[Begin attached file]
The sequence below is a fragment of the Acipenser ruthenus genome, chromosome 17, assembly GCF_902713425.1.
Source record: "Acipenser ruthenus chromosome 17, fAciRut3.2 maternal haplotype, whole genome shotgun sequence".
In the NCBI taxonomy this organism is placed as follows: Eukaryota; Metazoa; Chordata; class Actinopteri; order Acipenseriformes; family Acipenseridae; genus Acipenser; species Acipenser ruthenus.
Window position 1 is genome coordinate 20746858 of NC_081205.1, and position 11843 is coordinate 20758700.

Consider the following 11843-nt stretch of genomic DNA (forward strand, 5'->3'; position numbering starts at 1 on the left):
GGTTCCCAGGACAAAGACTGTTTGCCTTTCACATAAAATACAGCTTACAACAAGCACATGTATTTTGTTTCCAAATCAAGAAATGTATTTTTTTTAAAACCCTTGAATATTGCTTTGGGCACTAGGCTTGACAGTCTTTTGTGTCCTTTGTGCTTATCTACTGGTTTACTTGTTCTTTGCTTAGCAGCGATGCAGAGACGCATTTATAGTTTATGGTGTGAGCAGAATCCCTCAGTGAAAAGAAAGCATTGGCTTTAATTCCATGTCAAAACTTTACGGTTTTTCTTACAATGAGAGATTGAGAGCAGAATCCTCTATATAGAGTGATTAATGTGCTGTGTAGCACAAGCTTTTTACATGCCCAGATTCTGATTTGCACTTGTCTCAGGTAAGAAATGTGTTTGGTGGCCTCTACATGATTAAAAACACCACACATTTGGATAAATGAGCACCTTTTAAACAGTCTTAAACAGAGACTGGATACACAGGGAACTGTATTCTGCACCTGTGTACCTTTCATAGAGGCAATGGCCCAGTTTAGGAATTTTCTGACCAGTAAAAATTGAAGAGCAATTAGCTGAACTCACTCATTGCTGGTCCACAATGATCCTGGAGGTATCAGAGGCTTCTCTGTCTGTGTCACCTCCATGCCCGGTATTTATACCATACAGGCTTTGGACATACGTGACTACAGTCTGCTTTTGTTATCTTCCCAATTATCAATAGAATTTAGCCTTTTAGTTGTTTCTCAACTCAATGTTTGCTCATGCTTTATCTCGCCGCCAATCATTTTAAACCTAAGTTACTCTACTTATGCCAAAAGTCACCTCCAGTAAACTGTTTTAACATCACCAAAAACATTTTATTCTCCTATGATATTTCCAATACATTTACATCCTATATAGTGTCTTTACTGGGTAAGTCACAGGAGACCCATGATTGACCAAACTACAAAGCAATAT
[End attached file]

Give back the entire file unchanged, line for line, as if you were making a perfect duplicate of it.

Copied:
The sequence below is a fragment of the Acipenser ruthenus genome, chromosome 17, assembly GCF_902713425.1.
Source record: "Acipenser ruthenus chromosome 17, fAciRut3.2 maternal haplotype, whole genome shotgun sequence".
In the NCBI taxonomy this organism is placed as follows: Eukaryota; Metazoa; Chordata; class Actinopteri; order Acipenseriformes; family Acipenseridae; genus Acipenser; species Acipenser ruthenus.
Window position 1 is genome coordinate 20746858 of NC_081205.1, and position 11843 is coordinate 20758700.

Consider the following 11843-nt stretch of genomic DNA (forward strand, 5'->3'; position numbering starts at 1 on the left):
GGTTCCCAGGACAAAGACTGTTTGCCTTTCACATAAAATACAGCTTACAACAAGCACATGTATTTTGTTTCCAAATCAAGAAATGTATTTTTTTTAAAACCCTTGAATATTGCTTTGGGCACTAGGCTTGACAGTCTTTTGTGTCCTTTGTGCTTATCTACTGGTTTACTTGTTCTTTGCTTAGCAGCGATGCAGAGACGCATTTATAGTTTATGGTGTGAGCAGAATCCCTCAGTGAAAAGAAAGCATTGGCTTTAATTCCATGTCAAAACTTTACGGTTTTTCTTACAATGAGAGATTGAGAGCAGAATCCTCTATATAGAGTGATTAATGTGCTGTGTAGCACAAGCTTTTTACATGCCCAGATTCTGATTTGCACTTGTCTCAGGTAAGAAATGTGTTTGGTGGCCTCTACATGATTAAAAACACCACACATTTGGATAAATGAGCACCTTTTAAACAGTCTTAAACAGAGACTGGATACACAGGGAACTGTATTCTGCACCTGTGTACCTTTCATAGAGGCAATGGCCCAGTTTAGGAATTTTCTGACCAGTAAAAATTGAAGAGCAATTAGCTGAACTCACTCATTGCTGGTCCACAATGATCCTGGAGGTATCAGAGGCTTCTCTGTCTGTGTCACCTCCATGCCCGGTATTTATACCATACAGGCTTTGGACATACGTGACTACAGTCTGCTTTTGTTATCTTCCCAATTATCAATAGAATTTAGCCTTTTAGTTGTTTCTCAACTCAATGTTTGCTCATGCTTTATCTCGCCGCCAATCATTTTAAACCTAAGTTACTCTACTTATGCCAAAAGTCACCTCCAGTAAACTGTTTTAACATCACCAAAAACATTTTATTCTCCTATGATATTTCCAATACATTTACATCCTATATAGTGTCTTTACTGGGTAAGTCACAGGAGACCCATGATTGACCAAACTACAAAGCAATAT